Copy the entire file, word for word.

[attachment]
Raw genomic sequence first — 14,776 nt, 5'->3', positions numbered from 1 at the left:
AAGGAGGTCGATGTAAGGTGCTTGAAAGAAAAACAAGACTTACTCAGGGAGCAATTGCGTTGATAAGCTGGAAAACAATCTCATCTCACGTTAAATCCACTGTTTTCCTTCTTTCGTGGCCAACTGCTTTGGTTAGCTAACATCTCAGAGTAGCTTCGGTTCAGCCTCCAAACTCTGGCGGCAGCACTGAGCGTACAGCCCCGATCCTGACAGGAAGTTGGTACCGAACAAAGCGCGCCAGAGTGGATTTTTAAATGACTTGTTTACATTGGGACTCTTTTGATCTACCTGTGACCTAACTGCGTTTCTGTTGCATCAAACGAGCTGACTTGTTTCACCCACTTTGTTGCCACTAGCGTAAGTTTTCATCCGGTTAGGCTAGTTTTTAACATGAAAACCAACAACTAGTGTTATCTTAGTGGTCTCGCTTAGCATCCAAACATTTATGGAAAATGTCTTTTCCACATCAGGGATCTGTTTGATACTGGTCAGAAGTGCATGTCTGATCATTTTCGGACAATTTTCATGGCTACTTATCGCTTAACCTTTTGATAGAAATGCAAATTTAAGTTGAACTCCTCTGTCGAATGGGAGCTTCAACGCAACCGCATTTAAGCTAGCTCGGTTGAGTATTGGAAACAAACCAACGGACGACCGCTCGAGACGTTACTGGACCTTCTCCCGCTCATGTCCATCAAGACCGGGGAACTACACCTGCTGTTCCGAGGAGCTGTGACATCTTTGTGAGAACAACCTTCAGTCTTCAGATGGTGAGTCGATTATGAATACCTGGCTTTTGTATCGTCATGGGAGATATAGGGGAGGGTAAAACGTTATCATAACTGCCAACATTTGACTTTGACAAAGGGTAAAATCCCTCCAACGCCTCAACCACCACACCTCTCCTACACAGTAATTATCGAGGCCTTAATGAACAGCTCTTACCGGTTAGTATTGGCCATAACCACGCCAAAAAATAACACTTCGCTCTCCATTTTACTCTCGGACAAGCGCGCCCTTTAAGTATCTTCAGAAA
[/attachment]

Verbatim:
Raw genomic sequence first — 14,776 nt, 5'->3', positions numbered from 1 at the left:
AAGGAGGTCGATGTAAGGTGCTTGAAAGAAAAACAAGACTTACTCAGGGAGCAATTGCGTTGATAAGCTGGAAAACAATCTCATCTCACGTTAAATCCACTGTTTTCCTTCTTTCGTGGCCAACTGCTTTGGTTAGCTAACATCTCAGAGTAGCTTCGGTTCAGCCTCCAAACTCTGGCGGCAGCACTGAGCGTACAGCCCCGATCCTGACAGGAAGTTGGTACCGAACAAAGCGCGCCAGAGTGGATTTTTAAATGACTTGTTTACATTGGGACTCTTTTGATCTACCTGTGACCTAACTGCGTTTCTGTTGCATCAAACGAGCTGACTTGTTTCACCCACTTTGTTGCCACTAGCGTAAGTTTTCATCCGGTTAGGCTAGTTTTTAACATGAAAACCAACAACTAGTGTTATCTTAGTGGTCTCGCTTAGCATCCAAACATTTATGGAAAATGTCTTTTCCACATCAGGGATCTGTTTGATACTGGTCAGAAGTGCATGTCTGATCATTTTCGGACAATTTTCATGGCTACTTATCGCTTAACCTTTTGATAGAAATGCAAATTTAAGTTGAACTCCTCTGTCGAATGGGAGCTTCAACGCAACCGCATTTAAGCTAGCTCGGTTGAGTATTGGAAACAAACCAACGGACGACCGCTCGAGACGTTACTGGACCTTCTCCCGCTCATGTCCATCAAGACCGGGGAACTACACCTGCTGTTCCGAGGAGCTGTGACATCTTTGTGAGAACAACCTTCAGTCTTCAGATGGTGAGTCGATTATGAATACCTGGCTTTTGTATCGTCATGGGAGATATAGGGGAGGGTAAAACGTTATCATAACTGCCAACATTTGACTTTGACAAAGGGTAAAATCCCTCCAACGCCTCAACCACCACACCTCTCCTACACAGTAATTATCGAGGCCTTAATGAACAGCTCTTACCGGTTAGTATTGGCCATAACCACGCCAAAAAATAACACTTCGCTCTCCATTTTACTCTCGGACAAGCGCGCCCTTTAAGTATCTTCAGAAA